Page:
Naegleria Infection (cont.)

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What is Naegleria fowleri?

Naegleria fowleri is an amoeba that lives in freshwater and soil. The organism goes through three stages in its life cycle: cysts, flagellates, and trophozoites. Cysts are highly stable in the environment and can withstand near-freezing temperatures. The flagellate form is an intermediate stage that does not consume nutrients or reproduce. The trophozoite form causes human disease. Naegleria are "thermophilic," meaning that they prefer warmer water. Thus, Naegleria infection is found both in tropical and temperate climates. The organism is commonly identified in freshwater, including rivers, lakes, and ponds, or in soil near these sources. Where the water temperature is cool, Naegleria may be found in the sediment at the bottom of lakes or in localized areas where warmer water is discharged into lakes. Naegleria fowleri does not exist in saltwater and is not found in the ocean.

Although there are many species of Naegleria, only Naegleria fowleri causes human infection. There are other free-living amoebas that cause human disease, including Acanthamoeba.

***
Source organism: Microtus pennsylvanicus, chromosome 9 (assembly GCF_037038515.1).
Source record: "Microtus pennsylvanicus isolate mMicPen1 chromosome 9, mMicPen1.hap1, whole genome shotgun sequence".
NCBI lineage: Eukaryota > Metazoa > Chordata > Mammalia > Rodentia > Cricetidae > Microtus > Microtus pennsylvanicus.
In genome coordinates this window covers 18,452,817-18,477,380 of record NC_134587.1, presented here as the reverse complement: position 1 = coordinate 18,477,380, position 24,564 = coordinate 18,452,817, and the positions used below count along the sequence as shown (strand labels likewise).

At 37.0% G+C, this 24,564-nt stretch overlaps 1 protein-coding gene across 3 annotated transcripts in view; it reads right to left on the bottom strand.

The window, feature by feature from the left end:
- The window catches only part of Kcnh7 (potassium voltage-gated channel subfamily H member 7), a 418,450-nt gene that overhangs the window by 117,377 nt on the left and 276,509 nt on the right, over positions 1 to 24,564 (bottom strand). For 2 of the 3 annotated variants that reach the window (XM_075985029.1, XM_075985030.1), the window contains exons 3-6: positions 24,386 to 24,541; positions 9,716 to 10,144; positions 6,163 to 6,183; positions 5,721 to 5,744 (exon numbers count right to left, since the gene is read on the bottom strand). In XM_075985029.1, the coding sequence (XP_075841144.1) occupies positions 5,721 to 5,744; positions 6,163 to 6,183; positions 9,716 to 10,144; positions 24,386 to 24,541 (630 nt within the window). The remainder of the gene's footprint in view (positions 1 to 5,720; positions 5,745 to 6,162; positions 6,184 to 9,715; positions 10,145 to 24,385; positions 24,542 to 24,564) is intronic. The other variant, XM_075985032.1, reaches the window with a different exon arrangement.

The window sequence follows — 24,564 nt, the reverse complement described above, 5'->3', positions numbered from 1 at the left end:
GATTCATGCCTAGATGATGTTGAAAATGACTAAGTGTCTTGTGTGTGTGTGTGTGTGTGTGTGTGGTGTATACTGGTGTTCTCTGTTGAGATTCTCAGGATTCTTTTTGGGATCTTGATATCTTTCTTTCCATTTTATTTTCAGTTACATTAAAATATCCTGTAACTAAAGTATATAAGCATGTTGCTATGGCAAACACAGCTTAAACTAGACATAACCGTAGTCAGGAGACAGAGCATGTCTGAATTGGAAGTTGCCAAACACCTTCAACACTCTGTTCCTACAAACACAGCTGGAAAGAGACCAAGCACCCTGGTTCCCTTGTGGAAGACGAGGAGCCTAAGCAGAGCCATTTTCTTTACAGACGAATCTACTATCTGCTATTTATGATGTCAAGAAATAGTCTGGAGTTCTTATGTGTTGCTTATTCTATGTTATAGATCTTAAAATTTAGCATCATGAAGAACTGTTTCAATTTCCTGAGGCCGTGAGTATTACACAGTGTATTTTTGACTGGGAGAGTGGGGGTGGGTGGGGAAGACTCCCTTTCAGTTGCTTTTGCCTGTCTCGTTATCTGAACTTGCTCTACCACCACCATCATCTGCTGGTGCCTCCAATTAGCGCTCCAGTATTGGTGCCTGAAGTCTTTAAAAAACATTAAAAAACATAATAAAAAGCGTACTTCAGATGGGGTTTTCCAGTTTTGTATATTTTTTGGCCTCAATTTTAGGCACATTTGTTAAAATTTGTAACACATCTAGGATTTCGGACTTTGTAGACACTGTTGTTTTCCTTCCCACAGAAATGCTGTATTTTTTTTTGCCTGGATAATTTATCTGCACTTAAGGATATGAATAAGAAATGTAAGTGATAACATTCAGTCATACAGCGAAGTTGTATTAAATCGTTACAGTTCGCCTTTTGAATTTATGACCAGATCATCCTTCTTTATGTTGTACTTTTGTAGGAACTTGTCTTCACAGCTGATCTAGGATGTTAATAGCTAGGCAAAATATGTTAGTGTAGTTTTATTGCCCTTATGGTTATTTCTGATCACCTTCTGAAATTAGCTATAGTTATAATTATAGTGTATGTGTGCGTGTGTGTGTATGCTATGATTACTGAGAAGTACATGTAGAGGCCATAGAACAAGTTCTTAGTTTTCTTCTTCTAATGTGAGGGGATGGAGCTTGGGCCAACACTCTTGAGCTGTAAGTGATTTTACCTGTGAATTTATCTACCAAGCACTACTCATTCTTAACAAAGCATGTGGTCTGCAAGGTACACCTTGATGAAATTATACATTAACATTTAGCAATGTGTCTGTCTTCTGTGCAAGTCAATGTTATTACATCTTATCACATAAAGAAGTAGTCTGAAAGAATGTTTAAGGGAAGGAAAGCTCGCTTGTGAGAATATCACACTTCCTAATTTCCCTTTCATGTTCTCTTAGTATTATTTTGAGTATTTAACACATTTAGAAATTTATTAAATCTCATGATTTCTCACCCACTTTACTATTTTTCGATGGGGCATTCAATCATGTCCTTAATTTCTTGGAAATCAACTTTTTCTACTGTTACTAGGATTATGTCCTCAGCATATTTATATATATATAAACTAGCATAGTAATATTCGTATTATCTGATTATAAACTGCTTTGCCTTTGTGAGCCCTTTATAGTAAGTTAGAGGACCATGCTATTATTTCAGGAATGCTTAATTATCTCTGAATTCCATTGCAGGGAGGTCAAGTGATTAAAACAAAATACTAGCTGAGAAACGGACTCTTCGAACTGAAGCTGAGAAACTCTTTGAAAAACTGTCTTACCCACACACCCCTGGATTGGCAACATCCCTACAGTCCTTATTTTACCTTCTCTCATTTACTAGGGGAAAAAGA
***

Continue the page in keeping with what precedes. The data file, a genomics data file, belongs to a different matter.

What causes a Naegleria fowleri infection?

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N. fowleri is a water-borne disease. Exposure occurs when people come into contact with warm freshwater usually through swimming, diving, water skiing, or other recreational activity. Although contact with infected water is common in the United States, symptomatic disease caused by N. fowleri is rare.

The danger of serious infection comes when water containing Naegleria fowleri is forced into the nose. The amoeba then migrates through the olfactory nerves and enters the brain. The initial exposure can occur when diving or inadvertently aspirating water during swimming. Rarely, underchlorinated swimming pools have been implicated in transmission. Because Naegleria fowleri can be present in untreated well water, there is a small but real chance of transmission to young children during bathing. Naegleria fowleri has also caused disease in adults who inject water into the nose as part of ritual ablutions related to religious practices or as an irrigating solution for sinus passages.

Medically Reviewed by a Doctor on 12/9/2013

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